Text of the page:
Scott Nelson is the chairman and CEO of Sweetbridge Inc., a blockchain tech startup.
Race to the bottom or race to reality?
The rise of initial coin offering (ICOs) – as controversial as they may be – is a signpost that the age of Industrial Era capital formation is giving way to a new paradigm of decentralized and democratized investment and customer-driven business models that expand far beyond the borders of any one country.
In this arena, entrepreneurs and companies will naturally gravitate toward the jurisdictions that allow them to raise funds from investors and serve customers around the world in a fast, safe and effective manner and with minimal friction.
Recognizing that this shift to a new Decentralized Era is underway, numerous countries are positioning themselves at the forefront of this transition so as to reap the economic, financial and geopolitical benefits that come with being the go-to jurisdiction for global capital formation.
Unfortunately, the United States is not yet among these countries, as it has instead taken a short-sighted and enforcement-heavy approach that fails to expand beyond Industrial Era thinking.
While U.S. regulators have publicly offered platitudes about being friendly to innovation and facilitating domestic entrepreneurship in the crypto space, the proof is always in the pudding.
In this case, the "pudding" is that serious cryptocurrency projects are faced with two unappealing choices: either issue tokens through outmoded and ill-fitting means that restrict a token's customer base and resale ability – like registering as a security or claiming a Regulation D exemption – or leave the U.S. altogether.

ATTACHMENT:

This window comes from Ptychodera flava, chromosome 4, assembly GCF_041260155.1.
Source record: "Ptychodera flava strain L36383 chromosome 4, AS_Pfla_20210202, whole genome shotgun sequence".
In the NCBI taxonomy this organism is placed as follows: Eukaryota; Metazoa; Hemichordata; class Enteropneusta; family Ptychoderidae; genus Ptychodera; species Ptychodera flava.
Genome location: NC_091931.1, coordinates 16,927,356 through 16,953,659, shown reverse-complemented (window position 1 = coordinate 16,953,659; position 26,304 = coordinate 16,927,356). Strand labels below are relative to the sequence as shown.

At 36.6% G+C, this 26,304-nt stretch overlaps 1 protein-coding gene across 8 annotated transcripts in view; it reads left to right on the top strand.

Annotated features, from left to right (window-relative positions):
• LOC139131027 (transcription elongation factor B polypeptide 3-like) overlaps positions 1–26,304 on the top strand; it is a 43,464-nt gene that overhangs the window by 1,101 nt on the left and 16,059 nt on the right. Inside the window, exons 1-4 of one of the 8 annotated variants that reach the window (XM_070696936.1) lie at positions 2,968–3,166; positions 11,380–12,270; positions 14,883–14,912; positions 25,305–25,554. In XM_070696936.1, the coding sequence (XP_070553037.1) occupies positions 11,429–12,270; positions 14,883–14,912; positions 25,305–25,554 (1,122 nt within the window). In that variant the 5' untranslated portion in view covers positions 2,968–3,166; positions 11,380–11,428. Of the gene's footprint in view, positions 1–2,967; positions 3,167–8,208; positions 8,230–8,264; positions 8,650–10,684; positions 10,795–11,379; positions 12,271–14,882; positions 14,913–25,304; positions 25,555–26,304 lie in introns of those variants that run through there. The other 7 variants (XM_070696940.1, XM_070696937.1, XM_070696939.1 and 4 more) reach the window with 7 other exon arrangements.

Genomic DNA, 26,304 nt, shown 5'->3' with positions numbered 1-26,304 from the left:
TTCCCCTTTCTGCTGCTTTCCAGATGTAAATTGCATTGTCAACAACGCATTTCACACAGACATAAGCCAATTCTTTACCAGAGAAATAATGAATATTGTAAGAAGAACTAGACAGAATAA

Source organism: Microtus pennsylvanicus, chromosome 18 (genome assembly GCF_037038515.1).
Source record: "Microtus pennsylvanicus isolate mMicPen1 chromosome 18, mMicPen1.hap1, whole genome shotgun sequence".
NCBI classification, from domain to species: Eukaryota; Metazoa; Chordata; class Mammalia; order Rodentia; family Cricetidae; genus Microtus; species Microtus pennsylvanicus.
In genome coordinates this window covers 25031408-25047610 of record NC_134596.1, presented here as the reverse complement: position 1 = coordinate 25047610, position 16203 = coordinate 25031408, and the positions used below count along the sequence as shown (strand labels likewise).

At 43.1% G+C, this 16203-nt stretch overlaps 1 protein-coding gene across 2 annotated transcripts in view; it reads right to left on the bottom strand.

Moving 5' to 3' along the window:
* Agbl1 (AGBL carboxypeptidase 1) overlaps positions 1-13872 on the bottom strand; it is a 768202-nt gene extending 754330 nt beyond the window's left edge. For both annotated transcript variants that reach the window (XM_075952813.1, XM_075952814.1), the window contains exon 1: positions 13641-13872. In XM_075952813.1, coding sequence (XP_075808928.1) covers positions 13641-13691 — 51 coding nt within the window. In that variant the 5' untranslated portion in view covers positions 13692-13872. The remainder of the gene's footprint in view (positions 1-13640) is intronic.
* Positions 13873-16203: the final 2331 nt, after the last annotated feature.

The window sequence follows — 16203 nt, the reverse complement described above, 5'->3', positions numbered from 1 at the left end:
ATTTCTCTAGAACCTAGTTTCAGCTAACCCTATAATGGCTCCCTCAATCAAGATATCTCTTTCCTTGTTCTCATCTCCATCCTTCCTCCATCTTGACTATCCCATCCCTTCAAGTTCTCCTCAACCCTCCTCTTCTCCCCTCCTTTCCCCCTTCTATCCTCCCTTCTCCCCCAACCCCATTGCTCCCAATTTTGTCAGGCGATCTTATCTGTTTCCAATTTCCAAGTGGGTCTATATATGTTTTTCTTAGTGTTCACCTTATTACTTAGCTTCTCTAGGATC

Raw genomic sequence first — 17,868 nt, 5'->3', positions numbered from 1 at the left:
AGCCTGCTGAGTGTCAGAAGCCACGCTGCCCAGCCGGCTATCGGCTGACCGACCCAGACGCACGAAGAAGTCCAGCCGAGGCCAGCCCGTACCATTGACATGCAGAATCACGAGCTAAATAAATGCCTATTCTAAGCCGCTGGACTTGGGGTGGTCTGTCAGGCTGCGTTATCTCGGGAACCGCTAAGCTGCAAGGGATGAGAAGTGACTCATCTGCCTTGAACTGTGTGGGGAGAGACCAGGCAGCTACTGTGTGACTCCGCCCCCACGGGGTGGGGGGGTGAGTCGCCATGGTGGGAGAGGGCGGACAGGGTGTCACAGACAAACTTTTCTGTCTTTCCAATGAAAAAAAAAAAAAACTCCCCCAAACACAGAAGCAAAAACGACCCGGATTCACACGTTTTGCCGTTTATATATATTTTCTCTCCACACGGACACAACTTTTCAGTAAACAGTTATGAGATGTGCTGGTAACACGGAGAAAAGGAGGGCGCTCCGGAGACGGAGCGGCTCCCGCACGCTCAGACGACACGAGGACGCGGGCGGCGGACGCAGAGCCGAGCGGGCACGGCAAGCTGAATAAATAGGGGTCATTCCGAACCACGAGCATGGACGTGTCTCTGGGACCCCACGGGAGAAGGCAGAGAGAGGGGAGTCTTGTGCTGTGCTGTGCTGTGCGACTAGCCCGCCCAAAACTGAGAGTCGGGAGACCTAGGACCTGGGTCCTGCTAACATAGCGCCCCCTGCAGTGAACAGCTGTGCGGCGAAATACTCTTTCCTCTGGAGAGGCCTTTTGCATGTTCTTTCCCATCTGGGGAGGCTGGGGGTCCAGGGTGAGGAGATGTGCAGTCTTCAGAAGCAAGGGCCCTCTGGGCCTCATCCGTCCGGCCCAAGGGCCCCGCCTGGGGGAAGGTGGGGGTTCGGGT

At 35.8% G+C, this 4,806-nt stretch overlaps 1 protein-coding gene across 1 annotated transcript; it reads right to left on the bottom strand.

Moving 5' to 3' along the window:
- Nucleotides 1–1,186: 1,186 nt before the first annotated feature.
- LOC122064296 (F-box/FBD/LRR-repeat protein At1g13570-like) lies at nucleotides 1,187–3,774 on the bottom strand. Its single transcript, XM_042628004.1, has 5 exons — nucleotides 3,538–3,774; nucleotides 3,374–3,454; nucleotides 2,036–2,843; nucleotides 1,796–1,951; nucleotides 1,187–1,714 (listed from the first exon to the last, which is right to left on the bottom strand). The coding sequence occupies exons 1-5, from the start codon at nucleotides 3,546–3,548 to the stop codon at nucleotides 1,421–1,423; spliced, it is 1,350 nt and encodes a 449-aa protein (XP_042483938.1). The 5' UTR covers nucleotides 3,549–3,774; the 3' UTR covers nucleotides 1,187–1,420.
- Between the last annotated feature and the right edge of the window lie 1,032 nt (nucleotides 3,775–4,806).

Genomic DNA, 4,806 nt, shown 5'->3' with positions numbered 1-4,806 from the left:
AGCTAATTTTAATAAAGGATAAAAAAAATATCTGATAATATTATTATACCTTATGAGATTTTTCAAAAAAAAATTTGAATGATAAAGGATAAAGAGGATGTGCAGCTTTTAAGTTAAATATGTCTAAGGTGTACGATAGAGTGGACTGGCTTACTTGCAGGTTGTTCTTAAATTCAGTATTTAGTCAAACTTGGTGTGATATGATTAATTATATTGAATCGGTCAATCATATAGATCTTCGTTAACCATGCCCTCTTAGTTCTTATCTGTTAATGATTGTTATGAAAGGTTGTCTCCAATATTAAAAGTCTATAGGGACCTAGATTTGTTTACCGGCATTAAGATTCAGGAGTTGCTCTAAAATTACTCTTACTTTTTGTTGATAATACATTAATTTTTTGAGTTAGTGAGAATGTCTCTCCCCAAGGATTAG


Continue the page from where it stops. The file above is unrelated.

Race to value
As highlighted by CoinDesk, the natural and predictable consequence is that innovators are leaving the U.S. in search of friendlier jurisdictions.
Some might eye the questionable reputations of some crypto-friendly countries and immediately conclude that there is a "race to the bottom" occurring whereby regulators, in search of revenue and headlines, green-light even the most fantastical token ideas without asking any questions.
In our observation, this is not happening.
In seeking to responsibly sell tokens to customers, my company, Sweetbridge, has spent a substantial amount of time in discussions with regulators from around the world -- including representatives of many G20 countries. And we've been encouraged by the thoughtful approaches and due diligence that has been demonstrated.
While there will surely be instances of this type of jurisdictional arbitrage employed by fringe actors, no serious crypto project wants to domicile in a country where anything goes.
Instead of a race to the bottom, we see a race to quality where serious projects flock to the places that offer the best overall value proposition: the best legal expertise, the best balance of regulatory controls with innovatory freedom, the best technologists and the best branding – even if cheaper (and possibly seedier) services can be acquired elsewhere.